Here’s Why 'Regarding Susan Sontag' Is A Worthwhile Watch

Archita Kashyap - 65 weeks ago

Learning about the life and contributions of this influential American writer who stood by dissent has lessons for us all. The documentary makes for essential viewing especially in the context of present day India.

(A still from Regarding Susan Sontag)

Susan Sontag embodies a reasonable, critical voice of dissent that would almost always rise against majoritarian and popular opinion at times of crisis. She is the kind of American woman that set a path of courage and independence in all aspects of life, influencing the American woman in multiple ways. Her biggest admirers have often turned against her, becoming disillusioned with her critical essays as she grew older. But Sontag stood by her opinions irrespective of negative reactions and adversarial responses. Regarding Susan Sontag by Nancy Kates captures this seminal thinker and influential critic as she would have liked it - focused entirely on a lifetime of her work. 

Born in the Thirties to Jewish parents, Susan Sontag had a childhood filled with displacement and frequent changes in residence. She began undergraduate studies at Columbia University but switched mid-way to Chicago because of its faculty and teaching - a hub of America’s strongest intellectuals and academics shaping progressive thought. Ever since she began college, Sontag found herself in her writing. She began writing essays, each one clearly expressive and argumentative, reflecting her thoughts on the form and development of American society and polity. Sontag is best known for her non-fiction books like On Photography, Illness as Metaphor and Against interpretation. She wrote a few novels, In America being the most recognised, and also the one that faced a controversy of plagiarism. But running through Sontag’s list of writings and work doesn’t do justice to her contribution. She grew on to become a political activist, staunchly left liberal. Her disillusionment with metamorphosis in American politics, particularly with the change in the Democratic party, is evident in her later years. In more ways than one, pivot towards free trade, laissez faire and industrial growth that became the trademark of the Clinton years, were the very factors that Sontag stood against. Speaking against the popular tide has been her forte for decades prior to this phase too. For instance, she drew sharp criticism in 1967 when she compared Western White Civilisation to cancer in human history. Writing in the Partisan Review, Sontag stated, “The white race is the cancer of human history. It is the white race and it alone - it’s ideologies and inventions - which eradicates autonomous civilisations wherever it spreads, which has upset the ecological balance of the planet, which now threatens the very existence of life itself.”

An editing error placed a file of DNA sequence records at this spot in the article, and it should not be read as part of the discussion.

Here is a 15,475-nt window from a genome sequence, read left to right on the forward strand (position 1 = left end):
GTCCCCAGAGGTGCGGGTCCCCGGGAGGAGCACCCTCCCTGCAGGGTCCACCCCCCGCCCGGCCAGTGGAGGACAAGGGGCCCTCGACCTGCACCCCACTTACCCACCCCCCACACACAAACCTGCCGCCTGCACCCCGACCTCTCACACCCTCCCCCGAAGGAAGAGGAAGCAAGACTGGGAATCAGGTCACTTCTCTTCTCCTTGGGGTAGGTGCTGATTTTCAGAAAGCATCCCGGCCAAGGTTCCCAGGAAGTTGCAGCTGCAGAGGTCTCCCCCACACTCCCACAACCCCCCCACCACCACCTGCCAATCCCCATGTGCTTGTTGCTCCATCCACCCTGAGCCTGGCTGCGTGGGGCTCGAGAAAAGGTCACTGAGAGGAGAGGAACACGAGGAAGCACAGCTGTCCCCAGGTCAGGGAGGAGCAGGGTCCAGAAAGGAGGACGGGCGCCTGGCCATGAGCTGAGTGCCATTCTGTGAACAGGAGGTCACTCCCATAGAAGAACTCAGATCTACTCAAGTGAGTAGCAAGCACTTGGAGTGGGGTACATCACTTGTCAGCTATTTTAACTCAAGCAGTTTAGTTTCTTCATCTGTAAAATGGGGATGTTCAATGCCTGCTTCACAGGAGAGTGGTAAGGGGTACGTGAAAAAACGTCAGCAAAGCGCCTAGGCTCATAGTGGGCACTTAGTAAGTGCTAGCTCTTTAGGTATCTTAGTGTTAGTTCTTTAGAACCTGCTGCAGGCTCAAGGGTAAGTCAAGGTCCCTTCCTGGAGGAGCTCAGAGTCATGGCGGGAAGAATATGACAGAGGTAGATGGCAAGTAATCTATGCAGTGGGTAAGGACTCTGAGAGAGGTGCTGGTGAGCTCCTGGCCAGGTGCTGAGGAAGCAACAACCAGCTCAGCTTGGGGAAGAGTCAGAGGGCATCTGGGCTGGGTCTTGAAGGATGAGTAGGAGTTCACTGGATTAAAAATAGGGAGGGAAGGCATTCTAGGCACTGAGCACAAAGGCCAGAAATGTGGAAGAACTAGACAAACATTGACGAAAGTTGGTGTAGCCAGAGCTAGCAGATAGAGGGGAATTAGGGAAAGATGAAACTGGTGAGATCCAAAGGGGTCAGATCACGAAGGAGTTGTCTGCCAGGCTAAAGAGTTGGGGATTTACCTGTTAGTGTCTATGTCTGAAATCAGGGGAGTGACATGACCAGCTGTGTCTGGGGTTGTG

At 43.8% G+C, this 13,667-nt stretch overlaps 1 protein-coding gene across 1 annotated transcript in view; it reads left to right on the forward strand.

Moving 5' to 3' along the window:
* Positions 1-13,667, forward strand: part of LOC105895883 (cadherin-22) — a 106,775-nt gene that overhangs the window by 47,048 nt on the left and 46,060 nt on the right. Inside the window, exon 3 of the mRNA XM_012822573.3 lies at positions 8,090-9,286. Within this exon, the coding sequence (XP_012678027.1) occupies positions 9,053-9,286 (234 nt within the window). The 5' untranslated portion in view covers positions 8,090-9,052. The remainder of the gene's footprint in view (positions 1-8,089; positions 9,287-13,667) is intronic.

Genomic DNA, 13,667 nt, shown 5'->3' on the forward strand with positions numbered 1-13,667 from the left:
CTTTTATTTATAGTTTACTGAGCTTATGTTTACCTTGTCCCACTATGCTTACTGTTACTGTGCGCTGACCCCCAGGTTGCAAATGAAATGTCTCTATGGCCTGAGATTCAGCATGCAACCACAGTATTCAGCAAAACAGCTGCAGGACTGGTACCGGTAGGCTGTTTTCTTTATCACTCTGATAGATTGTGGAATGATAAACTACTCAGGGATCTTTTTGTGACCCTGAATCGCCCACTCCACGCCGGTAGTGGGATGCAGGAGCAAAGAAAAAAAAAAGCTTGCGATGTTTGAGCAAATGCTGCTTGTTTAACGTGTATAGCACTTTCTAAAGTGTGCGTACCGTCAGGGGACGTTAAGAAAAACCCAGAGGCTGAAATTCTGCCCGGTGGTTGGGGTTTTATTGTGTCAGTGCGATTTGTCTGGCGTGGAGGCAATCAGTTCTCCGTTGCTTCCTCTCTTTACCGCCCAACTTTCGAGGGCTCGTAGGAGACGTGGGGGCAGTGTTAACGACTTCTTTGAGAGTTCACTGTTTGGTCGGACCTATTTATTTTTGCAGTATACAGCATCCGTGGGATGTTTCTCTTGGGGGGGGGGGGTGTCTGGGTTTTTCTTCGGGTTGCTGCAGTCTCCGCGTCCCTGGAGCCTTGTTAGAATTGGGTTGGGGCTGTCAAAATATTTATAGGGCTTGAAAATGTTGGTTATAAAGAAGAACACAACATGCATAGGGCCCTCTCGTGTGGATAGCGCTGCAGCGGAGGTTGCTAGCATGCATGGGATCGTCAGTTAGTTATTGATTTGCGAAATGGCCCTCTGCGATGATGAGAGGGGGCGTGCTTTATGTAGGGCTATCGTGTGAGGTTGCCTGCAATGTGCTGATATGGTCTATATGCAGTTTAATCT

(Joseph Brodsky, nobel laureate, and Susan Sontag on the day when they both were inducted into the Academy of Arts and Letters)